It’s no secret that the healthcare industry has grown significantly in recent years. In 2018, driven by an aging population and a growing need for care, the industry officially became the country’s largest employer, exceeding even the traditional manufacturing and retail strongholds.
Healthcare marketers say this rapid growth has had an unintended and unfortunate effect: There are nowhere near as many individuals trained in healthcare marketing and communications as needed. That reality underpins the need for the New York University School of Professional Studies’ new Healthcare Marketing and Communications Certificate, which launched today to help meet the growing demand for top talent.
“When we talked to different colleagues in the agency or pharma world, they identified a real need for training people who wanted to enter the industry to better understand all these complexities [of healthcare], and how to build marketing and communications that were responsive to that,” said Michael Diamond, academic director of NYU’s Department of Integrated Marketing and Communications.
It wasn’t long ago when demand for such a program didn’t exist. Possibly due to its negative reputation – whether fair or not – the industry had a tough time recruiting top talent, especially on the marketing side.
A 2016 Gallup Poll ranked the pharma industry as one of the worst of 25 business sectors, with only the federal government held in lower regard. Specifically, 51% of Americans held a negative view of pharma, with issues like drug pricing and a lack of transparency in corporate activities fueling that negative public view.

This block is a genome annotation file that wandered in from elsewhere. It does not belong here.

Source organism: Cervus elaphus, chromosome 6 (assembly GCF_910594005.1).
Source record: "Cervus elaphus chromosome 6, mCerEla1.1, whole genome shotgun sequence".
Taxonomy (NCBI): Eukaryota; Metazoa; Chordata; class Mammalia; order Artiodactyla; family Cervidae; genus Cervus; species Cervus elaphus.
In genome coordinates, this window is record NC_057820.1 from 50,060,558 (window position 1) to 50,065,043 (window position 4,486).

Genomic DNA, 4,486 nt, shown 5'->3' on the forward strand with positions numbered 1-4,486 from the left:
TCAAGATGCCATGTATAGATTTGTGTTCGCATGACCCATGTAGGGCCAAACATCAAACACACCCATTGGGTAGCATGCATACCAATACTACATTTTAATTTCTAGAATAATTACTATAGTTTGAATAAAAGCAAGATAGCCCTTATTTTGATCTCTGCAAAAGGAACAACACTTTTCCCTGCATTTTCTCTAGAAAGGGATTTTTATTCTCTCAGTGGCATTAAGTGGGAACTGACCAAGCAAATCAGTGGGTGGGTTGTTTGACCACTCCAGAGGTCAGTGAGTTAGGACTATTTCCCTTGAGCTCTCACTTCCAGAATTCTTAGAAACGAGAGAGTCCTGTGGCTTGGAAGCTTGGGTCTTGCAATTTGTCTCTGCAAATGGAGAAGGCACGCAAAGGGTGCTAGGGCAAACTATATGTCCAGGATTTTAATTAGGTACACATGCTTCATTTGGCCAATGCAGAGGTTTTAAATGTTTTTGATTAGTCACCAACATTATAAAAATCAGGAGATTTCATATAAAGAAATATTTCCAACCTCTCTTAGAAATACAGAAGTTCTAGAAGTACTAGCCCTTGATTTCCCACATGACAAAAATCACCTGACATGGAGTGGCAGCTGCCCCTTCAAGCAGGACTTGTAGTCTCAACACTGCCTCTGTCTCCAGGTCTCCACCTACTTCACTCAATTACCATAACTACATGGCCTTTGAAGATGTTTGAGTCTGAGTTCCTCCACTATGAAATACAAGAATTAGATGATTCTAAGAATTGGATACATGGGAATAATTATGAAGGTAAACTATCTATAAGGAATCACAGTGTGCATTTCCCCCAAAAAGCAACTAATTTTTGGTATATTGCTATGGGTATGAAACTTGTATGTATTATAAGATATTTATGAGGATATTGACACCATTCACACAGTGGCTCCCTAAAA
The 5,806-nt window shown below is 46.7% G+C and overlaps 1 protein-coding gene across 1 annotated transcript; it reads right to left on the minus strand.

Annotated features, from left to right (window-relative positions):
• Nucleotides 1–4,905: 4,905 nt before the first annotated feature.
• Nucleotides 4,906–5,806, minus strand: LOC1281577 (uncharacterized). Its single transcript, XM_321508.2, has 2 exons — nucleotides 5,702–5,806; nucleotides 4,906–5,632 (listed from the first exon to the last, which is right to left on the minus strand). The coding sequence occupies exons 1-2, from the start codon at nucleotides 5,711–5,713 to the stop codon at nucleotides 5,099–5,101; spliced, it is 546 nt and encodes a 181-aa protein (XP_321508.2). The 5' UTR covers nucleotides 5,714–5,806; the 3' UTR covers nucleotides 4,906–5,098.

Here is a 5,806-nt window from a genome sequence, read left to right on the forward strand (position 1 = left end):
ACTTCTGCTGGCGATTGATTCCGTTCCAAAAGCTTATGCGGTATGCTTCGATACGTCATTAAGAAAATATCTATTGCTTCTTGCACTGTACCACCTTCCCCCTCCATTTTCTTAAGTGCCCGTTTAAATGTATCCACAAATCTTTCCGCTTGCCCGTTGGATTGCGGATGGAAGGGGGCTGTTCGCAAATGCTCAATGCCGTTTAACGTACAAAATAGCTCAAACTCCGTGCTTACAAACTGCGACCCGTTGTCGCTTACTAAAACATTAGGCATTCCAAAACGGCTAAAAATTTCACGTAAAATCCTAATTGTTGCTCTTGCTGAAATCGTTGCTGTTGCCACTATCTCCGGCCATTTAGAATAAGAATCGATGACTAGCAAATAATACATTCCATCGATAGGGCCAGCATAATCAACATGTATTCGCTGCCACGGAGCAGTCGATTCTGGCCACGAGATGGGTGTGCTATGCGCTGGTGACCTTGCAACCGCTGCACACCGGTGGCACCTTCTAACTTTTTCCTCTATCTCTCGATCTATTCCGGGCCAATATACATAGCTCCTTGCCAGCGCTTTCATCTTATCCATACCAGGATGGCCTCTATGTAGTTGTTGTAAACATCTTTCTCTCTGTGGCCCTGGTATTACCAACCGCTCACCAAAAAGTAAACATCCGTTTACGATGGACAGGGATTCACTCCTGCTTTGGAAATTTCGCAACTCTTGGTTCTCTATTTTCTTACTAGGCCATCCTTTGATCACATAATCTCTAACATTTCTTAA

That has changed drastically during the last year, due in part to the pharma industry’s crucial role in producing COVID vaccines. Thanks to their fast development, the industry’s reputation has risen to new heights.
Diamond chose not to comment on the industry’s history of negative public perception. Instead, he said he views the new growth – in both reputation and jobs – as an opportunity to bring in new talent. Interest in the healthcare marketing world is “blossoming,” he said.
Klick Health EVP and NYU adjunct professor Destry Sulkes agreed, adding, “Healthcare marketing is really seeing a renaissance. Almost all of our clients are pushing us to make sure our creative approach, messaging and behavioral and human insights are on par with Apple and Nike and all the brands that we love to love. We want to make sure we do that in healthcare, in a way that traditionally wasn’t done before.”
The NYU healthcare marketing certificate program is designed to shift the focus of new marketers toward patient-centricity, with a twin emphasis on empathy and data.
“What we teach is that you need to be both human-centric and data-driven,” Diamond explained. “Marketing and PR require people to really hone these skills, mining human insights out of qualitative experience and research and mining the data for information and metrics of analysis around campaigns.”
Diamond added that perhaps there’s a new sense of purpose among those seeking to enter the healthcare marketing world, one that didn’t exist pre-pandemic. Indeed, COVID-19 has breathed new meaning into the way information and communications can profoundly impact health.
“At a time in which the question of purpose and meaning to all of our lives personally and professionally has become more urgent, there are many young professionals who are looking for careers that have meaning,” Diamond noted. “Healthcare provides a very interesting opportunity in that space for people who are talented or interested in marketing, but perhaps don’t want to spend their lifetimes marketing beer or cigarettes. Maybe they actually want to engage in things that will have more impact on society’s health and well-being.”